Campus News Banner


By Selena Stevens

Small UK Logo

"This is a great achievement for an African-American family that couldn't even go to school here 50 years ago.  It is a milestone for our family and all African-American Families."

-- Ollen Hinnant,
one of UK's first African-American students

Small UK Logo

May 5, 2000 – (Lexington, Ky.) – On May 7, Annbruce Hinnant King and her brother Ollen Hinnant will sit in the audience at the University of Kentucky commencement ceremony and witness something awesome – a second- and third-generation member of their family receiving degrees from UK.

King earned her bachelor’s degree in education from UK in 1961. Hinnant was one of the first African-American students to enter UK after its 1949 desegregation and the first to graduate from the College of Law. On Sunday, King’s daughter Karen Napier will receive her master’s degree in early childhood education, and her granddaughter Barri Benita Crump will receive her master’s degree in school psychology.

“This is a great achievement for an African-American family that couldn’t even go to school here 50 years ago,” said Hinnant, who is married to Retia Walker, UK’s first African-American female college dean. “It is a milestone for our family and all African-American families.”

During research for the recently published “50 Years of the UK African-American Legacy” booklet, Hinnant learned that four generations of his family had actually taken classes through UK. University records show his mother attended Extension classes in the 1930s but never completed a degree.

“It is an amazing thing,” said Vice Chancellor of Minority Affairs Lauretta Byars, who verified the records found by Earl Pfanstiel, director of UK Extension. “It shows us that even with legalized segregation, UK was responding to provide African Americans an opportunity for higher education in Kentucky.”

The Day Law in Kentucky prevented African-Americans from attended classes with white students, sending them instead to Kentucky State University. A 1949 lawsuit by Lyman T. Johnson overturned the law as an unjust application of the “separate but equal” rule and forced UK to admit African-American students. Hinnant, then at Kentucky State, came to UK, where he graduated in 1952 and 1955 with bachelor’s and doctoral degrees in law. His UK education changed his life, he said.

“There are many things I have been able to do because I got a good education at Kentucky,” he said. “I am really proud of being a graduate of UK and its outstanding law school.”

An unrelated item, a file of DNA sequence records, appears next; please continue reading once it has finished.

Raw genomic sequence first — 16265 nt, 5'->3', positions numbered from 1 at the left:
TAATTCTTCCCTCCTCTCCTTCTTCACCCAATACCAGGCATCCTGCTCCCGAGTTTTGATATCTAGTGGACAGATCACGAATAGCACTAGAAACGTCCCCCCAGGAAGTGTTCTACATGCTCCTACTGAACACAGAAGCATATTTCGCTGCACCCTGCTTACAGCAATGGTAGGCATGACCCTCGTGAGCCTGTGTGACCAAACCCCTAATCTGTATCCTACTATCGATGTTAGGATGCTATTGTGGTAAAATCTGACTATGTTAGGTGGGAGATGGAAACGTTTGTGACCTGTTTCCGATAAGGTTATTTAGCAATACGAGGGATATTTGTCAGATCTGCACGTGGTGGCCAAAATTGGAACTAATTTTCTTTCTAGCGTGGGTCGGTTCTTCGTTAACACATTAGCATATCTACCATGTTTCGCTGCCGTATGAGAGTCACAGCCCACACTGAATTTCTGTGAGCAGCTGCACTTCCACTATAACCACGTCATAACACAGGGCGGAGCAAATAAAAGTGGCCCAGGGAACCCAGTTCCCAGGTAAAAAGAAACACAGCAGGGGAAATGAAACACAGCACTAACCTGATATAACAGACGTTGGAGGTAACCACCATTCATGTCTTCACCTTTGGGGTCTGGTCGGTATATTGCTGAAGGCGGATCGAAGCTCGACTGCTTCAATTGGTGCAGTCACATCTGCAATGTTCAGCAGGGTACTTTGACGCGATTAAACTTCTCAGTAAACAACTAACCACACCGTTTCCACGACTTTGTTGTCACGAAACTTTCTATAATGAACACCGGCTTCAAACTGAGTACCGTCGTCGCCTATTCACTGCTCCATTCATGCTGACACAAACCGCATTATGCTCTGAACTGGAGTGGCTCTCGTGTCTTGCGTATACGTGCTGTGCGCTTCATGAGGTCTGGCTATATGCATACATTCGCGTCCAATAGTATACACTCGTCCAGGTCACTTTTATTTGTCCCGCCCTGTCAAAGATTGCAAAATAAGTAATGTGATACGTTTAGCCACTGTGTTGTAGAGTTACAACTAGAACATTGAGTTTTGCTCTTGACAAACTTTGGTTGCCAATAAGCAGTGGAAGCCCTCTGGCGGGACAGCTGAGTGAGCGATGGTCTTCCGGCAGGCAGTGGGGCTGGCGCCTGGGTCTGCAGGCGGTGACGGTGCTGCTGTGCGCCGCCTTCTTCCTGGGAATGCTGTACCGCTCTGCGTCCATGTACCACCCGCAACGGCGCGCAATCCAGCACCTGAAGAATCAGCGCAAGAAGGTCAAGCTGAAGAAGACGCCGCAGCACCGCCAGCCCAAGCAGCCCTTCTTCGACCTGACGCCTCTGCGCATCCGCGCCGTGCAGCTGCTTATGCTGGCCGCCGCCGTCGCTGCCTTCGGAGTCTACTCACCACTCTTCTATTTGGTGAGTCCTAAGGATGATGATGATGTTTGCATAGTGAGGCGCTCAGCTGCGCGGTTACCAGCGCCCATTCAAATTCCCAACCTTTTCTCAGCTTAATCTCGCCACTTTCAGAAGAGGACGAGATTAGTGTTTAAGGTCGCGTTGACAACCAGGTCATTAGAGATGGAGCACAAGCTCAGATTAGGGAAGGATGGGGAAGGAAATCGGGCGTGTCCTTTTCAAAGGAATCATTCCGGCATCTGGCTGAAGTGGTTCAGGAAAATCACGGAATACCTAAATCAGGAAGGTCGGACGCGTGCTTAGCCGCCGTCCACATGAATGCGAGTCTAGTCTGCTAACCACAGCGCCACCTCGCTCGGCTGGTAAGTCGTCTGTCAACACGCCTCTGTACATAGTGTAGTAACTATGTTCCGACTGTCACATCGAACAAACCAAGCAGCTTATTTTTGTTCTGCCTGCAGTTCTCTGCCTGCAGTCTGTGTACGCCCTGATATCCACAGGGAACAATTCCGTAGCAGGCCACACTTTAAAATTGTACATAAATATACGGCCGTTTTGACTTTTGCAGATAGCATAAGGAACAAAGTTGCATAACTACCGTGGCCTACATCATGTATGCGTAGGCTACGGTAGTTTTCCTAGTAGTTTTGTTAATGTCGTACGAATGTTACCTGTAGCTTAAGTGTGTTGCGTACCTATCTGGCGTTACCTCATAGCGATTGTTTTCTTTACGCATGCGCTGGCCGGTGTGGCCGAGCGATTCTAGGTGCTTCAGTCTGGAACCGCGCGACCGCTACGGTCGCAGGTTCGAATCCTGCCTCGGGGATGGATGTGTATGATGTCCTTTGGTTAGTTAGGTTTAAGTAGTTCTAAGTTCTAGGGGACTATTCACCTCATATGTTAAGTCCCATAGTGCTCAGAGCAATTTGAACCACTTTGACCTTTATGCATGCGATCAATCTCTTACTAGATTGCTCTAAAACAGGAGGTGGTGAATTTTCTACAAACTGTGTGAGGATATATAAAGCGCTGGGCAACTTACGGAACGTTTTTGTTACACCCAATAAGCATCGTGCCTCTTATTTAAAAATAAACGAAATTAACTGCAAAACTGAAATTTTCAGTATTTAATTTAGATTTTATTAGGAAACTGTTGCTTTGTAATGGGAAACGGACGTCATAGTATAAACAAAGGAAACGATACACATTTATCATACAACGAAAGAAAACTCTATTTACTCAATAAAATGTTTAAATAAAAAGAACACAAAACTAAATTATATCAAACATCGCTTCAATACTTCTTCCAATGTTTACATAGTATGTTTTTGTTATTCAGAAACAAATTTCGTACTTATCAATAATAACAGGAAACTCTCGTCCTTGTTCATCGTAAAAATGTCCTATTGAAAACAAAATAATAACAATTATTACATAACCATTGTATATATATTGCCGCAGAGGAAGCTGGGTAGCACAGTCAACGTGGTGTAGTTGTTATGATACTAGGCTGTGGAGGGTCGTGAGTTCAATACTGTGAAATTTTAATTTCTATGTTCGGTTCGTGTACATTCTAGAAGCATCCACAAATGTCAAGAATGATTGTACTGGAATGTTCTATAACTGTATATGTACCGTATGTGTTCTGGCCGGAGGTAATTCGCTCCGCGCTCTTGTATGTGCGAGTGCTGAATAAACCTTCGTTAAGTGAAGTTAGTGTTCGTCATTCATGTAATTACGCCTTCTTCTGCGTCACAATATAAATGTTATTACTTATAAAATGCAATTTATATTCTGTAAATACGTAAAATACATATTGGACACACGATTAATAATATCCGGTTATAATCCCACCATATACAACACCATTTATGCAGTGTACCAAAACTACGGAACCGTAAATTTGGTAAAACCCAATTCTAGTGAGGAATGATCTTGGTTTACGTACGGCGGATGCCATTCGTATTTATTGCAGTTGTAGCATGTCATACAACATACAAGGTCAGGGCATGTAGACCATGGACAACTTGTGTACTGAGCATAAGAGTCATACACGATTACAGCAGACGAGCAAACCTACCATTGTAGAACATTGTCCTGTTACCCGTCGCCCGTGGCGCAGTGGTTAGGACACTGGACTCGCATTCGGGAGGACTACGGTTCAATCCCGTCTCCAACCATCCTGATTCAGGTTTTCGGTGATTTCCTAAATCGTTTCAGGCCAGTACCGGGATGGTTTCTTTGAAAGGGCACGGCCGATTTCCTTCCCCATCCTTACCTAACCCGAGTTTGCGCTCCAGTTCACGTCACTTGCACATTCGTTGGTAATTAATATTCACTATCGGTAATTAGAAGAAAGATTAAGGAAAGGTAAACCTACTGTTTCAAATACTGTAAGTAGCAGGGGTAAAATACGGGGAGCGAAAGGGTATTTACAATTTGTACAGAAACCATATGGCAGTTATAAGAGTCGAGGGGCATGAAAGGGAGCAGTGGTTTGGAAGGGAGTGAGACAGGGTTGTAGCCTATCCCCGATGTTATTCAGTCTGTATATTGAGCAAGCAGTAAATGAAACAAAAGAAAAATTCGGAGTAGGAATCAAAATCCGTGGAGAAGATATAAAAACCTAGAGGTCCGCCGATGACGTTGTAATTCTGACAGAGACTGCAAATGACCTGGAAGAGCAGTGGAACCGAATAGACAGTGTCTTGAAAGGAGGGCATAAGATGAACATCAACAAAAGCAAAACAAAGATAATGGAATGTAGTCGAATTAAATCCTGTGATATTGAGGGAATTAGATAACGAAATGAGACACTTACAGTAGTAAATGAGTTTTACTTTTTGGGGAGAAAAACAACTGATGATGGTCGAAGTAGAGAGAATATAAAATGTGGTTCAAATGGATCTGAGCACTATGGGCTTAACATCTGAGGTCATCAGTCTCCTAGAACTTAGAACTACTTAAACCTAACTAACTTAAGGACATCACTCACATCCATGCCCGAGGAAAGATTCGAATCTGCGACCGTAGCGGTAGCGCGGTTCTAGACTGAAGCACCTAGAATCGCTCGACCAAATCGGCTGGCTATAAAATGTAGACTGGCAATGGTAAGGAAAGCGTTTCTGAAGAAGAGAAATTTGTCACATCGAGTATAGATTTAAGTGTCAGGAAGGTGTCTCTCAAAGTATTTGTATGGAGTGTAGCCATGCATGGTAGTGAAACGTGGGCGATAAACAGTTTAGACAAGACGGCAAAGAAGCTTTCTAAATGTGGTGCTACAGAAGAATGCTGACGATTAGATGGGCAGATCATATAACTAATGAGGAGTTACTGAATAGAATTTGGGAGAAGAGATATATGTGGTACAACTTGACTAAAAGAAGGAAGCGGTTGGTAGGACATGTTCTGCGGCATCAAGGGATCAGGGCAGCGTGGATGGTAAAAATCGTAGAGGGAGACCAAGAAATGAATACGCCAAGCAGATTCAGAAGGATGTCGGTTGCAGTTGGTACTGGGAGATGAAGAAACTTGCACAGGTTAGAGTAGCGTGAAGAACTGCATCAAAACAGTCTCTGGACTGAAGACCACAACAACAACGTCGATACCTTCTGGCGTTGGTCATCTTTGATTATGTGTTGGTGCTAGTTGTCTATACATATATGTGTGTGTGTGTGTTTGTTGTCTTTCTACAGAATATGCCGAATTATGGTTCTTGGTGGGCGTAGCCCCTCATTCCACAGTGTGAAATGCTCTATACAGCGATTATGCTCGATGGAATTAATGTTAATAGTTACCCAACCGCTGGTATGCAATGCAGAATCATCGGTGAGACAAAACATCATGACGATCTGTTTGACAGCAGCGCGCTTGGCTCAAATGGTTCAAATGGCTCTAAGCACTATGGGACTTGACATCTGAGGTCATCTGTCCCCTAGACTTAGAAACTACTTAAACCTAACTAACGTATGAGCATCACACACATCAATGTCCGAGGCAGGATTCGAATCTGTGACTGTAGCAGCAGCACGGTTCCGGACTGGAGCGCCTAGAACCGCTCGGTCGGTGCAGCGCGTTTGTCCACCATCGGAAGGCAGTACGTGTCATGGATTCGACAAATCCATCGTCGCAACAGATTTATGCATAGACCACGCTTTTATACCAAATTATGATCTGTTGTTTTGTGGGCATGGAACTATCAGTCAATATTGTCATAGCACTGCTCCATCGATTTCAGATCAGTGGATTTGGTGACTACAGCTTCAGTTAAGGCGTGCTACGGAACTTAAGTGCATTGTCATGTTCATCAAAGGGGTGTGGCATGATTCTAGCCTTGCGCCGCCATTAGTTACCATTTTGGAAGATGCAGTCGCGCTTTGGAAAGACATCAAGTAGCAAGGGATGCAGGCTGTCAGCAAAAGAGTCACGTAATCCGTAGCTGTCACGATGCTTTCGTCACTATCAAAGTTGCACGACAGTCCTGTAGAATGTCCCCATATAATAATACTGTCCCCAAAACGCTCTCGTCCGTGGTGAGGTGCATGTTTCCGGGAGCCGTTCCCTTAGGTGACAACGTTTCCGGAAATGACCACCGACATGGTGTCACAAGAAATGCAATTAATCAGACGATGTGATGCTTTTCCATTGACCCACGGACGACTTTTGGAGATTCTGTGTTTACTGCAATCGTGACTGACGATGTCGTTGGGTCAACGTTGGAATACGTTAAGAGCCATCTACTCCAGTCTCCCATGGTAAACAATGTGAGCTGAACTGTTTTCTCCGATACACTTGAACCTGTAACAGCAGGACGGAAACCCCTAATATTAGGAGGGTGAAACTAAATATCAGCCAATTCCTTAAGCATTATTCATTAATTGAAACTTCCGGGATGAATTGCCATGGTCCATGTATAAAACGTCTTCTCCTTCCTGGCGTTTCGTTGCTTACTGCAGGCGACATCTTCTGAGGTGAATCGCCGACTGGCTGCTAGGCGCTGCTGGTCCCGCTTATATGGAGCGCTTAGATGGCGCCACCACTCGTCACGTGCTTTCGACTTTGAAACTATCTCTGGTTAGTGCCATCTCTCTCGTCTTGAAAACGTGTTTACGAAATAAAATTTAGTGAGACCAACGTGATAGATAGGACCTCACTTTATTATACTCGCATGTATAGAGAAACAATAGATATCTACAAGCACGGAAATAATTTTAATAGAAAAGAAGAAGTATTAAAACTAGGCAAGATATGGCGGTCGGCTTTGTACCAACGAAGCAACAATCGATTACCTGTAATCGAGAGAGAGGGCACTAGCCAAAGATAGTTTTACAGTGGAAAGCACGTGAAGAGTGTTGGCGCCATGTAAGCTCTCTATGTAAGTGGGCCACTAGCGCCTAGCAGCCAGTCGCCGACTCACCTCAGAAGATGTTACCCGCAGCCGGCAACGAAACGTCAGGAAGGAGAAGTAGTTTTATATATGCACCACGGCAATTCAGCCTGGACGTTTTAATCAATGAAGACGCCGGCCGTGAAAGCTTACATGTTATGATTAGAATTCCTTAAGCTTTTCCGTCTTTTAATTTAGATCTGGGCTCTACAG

Hinnant and King said that despite laws that prevented them from attending UK, the thought of not going to college never crossed their minds. In their parents’ eyes, Hinnant said, it was not even an option. Their father had attended North Carolina      A&T University on a football scholarship, and their mother had earned a teaching degree in Ohio.

His mother had left home just after graduating from Paul Laurence Dunbar High School with enough money to get to Xenia, Ohio. At Wilberforce University, she worked her way through school cooking and cleaning, joined Delta Sigma Theta sorority and still graduated in four years.

“It took a lot of guts for her to do that,” Hinnant said of his mother leaving home for an education. “My parents assumed their children would go to college. They would always say, ‘When you graduate from college… .’”

King, who began her degree work in Ohio then returned home, said the opportunity to go to UK allowed her to complete many important facets of her life.

“Being able to go to UK was convenient, because I was working and raising a family,” she said. “It gave me and many other people a good opportunity to attend school and not go out-of-state as others had to in the past.”

Hinnant said he is happy to see his niece and grandniece graduate, as well as other African-American members of the class of 2000.

“It shows that blacks have really taken advantage of their right to attend UK and the state’s other universities and colleges,” he said.

“This is all a testament to the commitment of UK to educate minorities and to the students and families who take advantage of the opportunity,” Byars said.

Campus News Home